Vectors and artwork explained. We are so often sent logos for the large format print products in bitmap or jpeg format and I just wanted to help our customers understand how to get the best possible result when for example printing a tablecloth.
Boring technical bit - a vector file is made up of mathematical formulas - it's normally an Adobe Illustrator or eps file type, which allows the artwork to be resized to any size without any loss of quality and the edges becoming fuzzy or pixelated.
It also allows the printer to be able to see the edges and parts of the logo which would otherwise appear to the print machine as one single flattened layer. If we are then to print a tablecloth the vector file allows us to cut around the logo to be printed onto the cloth and in the case of the embroidered tablecloth this allows the software to see the different sections and our experts are then able to apply different stitch types, sizes and colours to each part to give the embroidery depth and life.
There is a possibility for using some of the raster type files such as GIF, PNG, TIFF, bitmaps and JPEG however there are only a few circumstances. We could print a flood printed tablecloth for you with your logo - this is where the cloth colour would be matched to the background of your artwork. This could only be possible if the image was set to 150ppi or dpi.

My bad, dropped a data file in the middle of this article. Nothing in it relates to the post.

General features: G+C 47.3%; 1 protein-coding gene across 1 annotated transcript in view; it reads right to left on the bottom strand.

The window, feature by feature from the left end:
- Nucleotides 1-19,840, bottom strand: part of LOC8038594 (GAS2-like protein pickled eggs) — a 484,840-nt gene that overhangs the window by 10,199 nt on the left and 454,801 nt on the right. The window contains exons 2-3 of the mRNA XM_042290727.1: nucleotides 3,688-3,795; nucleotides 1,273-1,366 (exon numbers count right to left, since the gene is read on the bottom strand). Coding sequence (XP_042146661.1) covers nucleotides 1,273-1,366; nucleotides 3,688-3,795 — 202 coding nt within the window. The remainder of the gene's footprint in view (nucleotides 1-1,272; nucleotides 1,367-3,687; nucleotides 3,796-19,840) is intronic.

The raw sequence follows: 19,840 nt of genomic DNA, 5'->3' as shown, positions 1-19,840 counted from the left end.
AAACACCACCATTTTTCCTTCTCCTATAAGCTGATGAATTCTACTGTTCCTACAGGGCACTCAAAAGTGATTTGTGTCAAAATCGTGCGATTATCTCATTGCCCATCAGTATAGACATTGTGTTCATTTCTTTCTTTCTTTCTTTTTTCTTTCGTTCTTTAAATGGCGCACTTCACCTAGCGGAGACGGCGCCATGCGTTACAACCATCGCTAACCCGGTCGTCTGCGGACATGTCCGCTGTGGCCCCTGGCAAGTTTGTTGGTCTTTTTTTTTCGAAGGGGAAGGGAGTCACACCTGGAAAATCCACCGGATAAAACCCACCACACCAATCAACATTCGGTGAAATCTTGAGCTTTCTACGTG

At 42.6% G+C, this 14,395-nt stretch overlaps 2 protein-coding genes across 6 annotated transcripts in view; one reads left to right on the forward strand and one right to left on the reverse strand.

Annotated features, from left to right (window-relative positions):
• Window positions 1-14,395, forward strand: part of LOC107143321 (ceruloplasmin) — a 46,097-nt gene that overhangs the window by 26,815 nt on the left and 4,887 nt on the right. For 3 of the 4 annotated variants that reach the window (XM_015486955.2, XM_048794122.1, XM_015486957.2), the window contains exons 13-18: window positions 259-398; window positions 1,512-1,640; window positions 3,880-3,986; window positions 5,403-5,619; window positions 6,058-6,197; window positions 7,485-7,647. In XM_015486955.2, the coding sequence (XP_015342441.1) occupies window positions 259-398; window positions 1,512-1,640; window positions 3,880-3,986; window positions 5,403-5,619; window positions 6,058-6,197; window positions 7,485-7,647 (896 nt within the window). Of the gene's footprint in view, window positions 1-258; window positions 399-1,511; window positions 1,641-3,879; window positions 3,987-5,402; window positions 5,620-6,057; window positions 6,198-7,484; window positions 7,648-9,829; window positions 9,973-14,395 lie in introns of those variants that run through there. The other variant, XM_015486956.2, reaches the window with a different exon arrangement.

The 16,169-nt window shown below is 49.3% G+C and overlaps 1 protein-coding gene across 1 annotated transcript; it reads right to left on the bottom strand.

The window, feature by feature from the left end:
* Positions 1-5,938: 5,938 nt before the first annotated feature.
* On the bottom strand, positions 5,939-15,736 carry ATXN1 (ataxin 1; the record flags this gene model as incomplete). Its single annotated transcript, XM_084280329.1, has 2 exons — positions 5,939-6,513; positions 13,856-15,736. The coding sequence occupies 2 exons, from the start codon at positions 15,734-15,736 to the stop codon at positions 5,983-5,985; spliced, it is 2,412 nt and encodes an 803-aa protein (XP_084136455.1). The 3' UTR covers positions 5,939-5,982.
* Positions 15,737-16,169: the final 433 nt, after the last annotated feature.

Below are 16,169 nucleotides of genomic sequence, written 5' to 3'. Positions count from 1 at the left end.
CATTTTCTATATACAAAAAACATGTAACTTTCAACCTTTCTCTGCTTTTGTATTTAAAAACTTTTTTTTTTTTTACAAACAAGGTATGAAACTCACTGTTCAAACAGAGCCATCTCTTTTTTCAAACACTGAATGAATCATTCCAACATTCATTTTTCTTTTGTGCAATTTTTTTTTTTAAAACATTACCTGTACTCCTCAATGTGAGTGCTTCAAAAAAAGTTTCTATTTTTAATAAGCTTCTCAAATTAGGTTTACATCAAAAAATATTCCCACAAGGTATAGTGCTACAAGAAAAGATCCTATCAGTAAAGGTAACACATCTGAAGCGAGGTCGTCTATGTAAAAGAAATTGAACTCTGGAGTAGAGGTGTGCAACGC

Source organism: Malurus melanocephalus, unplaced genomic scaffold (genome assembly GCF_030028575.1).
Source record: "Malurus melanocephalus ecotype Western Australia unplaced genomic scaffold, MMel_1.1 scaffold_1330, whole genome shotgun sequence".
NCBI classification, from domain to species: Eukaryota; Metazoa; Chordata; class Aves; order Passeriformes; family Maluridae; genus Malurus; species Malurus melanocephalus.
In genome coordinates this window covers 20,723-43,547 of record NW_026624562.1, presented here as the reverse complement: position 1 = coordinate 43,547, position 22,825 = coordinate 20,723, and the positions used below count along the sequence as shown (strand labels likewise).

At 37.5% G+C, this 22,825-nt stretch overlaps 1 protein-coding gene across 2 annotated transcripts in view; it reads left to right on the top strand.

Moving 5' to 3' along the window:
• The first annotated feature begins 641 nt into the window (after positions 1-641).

The next option would be if the ppi was set to 150 plus at the correct size of the required logo and the background was transparent, the chosen pantone matched cloth colour would show through.
Ultimately if you are in any doubt please email your logo through to firstname.lastname@example.org and there will always be someone happy to help.
The image attached to this blog just gives a little insight into vector vs. JPEG. I hope I’ve scratched the surface for you on the artwork confusion.